4. Robert J. Barro & Jong-Wha Lee, 2000. "International Data on Educational Attainment: Updates and Implications," CID Working Papers, Center for International Development at Harvard University 42, Center for International Development at Harvard University.
  5. Becker, Gary S & Lewis, H Gregg, 1973. "On the Interaction between the Quantity and Quality of Children," Journal of Political Economy, University of Chicago Press, University of Chicago Press, vol. 81(2), pages S279-88, Part II, .
  6. Goodfriend, Marvin & McDermott, John, 1995. "Early Development," American Economic Review, American Economic Association, American Economic Association, vol. 85(1), pages 116-33, March.
  7. Easterly, William, 1999. " Life during Growth," Journal of Economic Growth, Springer, Springer, vol. 4(3), pages 239-76, September.
  8. Sebnem Kalemli-Ozcan, 2002. "Does the Mortality Decline Promote Economic Growth?," Macroeconomics, EconWPA 0212008, EconWPA.
  9. King, Robert G. & Levine, Ross, 1993. "Finance and growth : Schumpeter might be right," Policy Research Working Paper Series 1083, The World Bank.
  10. Tamura, Robert, 2002. "Human capital and the switch from agriculture to industry," Journal of Economic Dynamics and Control, Elsevier, Elsevier, vol. 27(2), pages 207-242, December.
  11. Barro, Robert J & Lee, Jong Wha, 1996. "International Measures of Schooling Years and Schooling Quality," American Economic Review, American Economic Association, American Economic Association, vol. 86(2), pages 218-23, May.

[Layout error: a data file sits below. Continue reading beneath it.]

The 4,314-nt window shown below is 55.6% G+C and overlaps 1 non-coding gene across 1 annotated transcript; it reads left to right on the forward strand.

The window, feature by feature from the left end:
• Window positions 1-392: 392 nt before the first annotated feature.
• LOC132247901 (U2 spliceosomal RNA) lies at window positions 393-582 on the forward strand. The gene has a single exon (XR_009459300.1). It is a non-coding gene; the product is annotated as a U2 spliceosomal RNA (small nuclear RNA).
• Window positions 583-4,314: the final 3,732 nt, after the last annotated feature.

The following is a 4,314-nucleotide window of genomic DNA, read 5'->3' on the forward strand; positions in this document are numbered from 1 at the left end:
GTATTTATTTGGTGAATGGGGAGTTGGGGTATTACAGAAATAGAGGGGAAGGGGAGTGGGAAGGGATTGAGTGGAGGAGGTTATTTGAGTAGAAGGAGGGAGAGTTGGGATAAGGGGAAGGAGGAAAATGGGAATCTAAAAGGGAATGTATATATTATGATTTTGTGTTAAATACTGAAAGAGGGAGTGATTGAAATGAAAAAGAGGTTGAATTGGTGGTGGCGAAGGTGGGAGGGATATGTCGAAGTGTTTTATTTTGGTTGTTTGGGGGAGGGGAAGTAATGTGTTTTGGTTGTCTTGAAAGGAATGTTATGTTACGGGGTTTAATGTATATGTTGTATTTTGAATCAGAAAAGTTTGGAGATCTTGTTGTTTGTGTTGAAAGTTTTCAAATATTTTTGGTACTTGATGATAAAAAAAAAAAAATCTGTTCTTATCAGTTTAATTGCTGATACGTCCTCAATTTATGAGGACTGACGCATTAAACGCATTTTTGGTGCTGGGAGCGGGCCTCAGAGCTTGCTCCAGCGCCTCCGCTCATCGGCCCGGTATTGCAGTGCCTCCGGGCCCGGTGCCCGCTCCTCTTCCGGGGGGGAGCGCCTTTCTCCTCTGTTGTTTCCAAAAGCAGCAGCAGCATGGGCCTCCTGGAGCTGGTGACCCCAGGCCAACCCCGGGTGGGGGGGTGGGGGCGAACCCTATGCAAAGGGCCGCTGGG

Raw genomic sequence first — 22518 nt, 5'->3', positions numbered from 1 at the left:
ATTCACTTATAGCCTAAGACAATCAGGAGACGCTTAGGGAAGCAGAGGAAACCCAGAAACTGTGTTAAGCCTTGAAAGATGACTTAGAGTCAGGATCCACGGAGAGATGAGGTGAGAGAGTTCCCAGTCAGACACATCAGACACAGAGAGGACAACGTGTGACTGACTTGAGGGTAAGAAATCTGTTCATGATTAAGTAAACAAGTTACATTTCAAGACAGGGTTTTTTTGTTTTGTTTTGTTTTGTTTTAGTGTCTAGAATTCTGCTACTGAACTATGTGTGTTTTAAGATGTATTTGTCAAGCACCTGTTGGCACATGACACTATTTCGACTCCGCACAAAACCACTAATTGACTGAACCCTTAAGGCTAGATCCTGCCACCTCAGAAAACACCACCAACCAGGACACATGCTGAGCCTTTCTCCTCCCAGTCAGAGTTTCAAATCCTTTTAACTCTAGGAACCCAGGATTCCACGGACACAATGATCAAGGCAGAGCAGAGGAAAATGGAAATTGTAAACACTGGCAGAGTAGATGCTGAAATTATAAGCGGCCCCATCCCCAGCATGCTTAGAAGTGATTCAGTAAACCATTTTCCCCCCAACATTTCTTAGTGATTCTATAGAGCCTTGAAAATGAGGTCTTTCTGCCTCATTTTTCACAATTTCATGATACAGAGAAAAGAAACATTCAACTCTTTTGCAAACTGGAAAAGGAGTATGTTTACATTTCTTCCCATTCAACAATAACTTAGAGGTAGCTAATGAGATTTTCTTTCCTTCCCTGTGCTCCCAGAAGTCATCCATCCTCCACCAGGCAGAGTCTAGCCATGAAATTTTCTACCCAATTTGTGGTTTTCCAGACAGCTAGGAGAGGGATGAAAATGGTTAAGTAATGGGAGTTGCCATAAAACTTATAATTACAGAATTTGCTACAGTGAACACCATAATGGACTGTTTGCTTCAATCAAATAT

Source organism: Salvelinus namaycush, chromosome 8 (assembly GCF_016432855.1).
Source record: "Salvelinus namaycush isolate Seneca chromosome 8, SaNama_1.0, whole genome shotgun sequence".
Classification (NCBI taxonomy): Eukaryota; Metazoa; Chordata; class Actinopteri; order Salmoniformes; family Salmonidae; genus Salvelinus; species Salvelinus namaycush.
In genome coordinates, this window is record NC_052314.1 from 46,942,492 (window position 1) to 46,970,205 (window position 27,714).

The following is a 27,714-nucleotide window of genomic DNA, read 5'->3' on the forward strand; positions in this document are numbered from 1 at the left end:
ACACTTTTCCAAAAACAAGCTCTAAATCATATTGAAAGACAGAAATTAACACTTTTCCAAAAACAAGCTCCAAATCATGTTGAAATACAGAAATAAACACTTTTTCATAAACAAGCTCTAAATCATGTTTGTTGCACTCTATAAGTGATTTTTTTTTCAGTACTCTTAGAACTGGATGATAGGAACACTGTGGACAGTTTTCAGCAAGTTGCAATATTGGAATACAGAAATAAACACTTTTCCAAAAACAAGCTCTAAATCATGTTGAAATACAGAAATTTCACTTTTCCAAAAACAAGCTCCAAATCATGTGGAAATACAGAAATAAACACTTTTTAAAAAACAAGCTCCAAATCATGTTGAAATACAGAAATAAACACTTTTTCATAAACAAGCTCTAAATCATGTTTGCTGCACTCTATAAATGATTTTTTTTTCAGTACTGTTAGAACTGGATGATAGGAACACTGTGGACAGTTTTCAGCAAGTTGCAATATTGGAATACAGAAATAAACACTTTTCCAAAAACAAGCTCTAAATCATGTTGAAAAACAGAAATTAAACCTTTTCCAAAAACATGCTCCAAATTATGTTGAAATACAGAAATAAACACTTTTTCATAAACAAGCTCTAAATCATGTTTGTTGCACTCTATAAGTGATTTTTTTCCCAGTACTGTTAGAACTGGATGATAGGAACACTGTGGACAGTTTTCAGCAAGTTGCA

12. Gary D. Hansen & Edward C. Prescott, 2002. "Malthus to Solow," American Economic Review, American Economic Association, American Economic Association, vol. 92(4), pages 1205-1217, September.
  13. Jones Charles I., 2001. "Was an Industrial Revolution Inevitable? Economic Growth Over the Very Long Run," The B.E. Journal of Macroeconomics, De Gruyter, De Gruyter, vol. 1(2), pages 1-45, August.
  14. Morand, Olivier F, 1999. " Endogenous Fertility, Income Distribution, and Growth," Journal of Economic Growth, Springer, Springer, vol. 4(3), pages 331-49, September.
  15. Partha Dasgupta, 1995. "The Population Problem: Theory and Evidence," Journal of Economic Literature, American Economic Association, vol. 33(4), pages 1879-1902, December.
  16. Alan Krueger & Mikael Lindahl, 2000. "Education for Growth: Why and For Whom?," Working Papers 808, Princeton University, Department of Economics, Industrial Relations Section..
  17. Ross Levine, 1997. "Financial Development and Economic Growth: Views and Agenda," Journal of Economic Literature, American Economic Association, vol. 35(2), pages 688-726, June.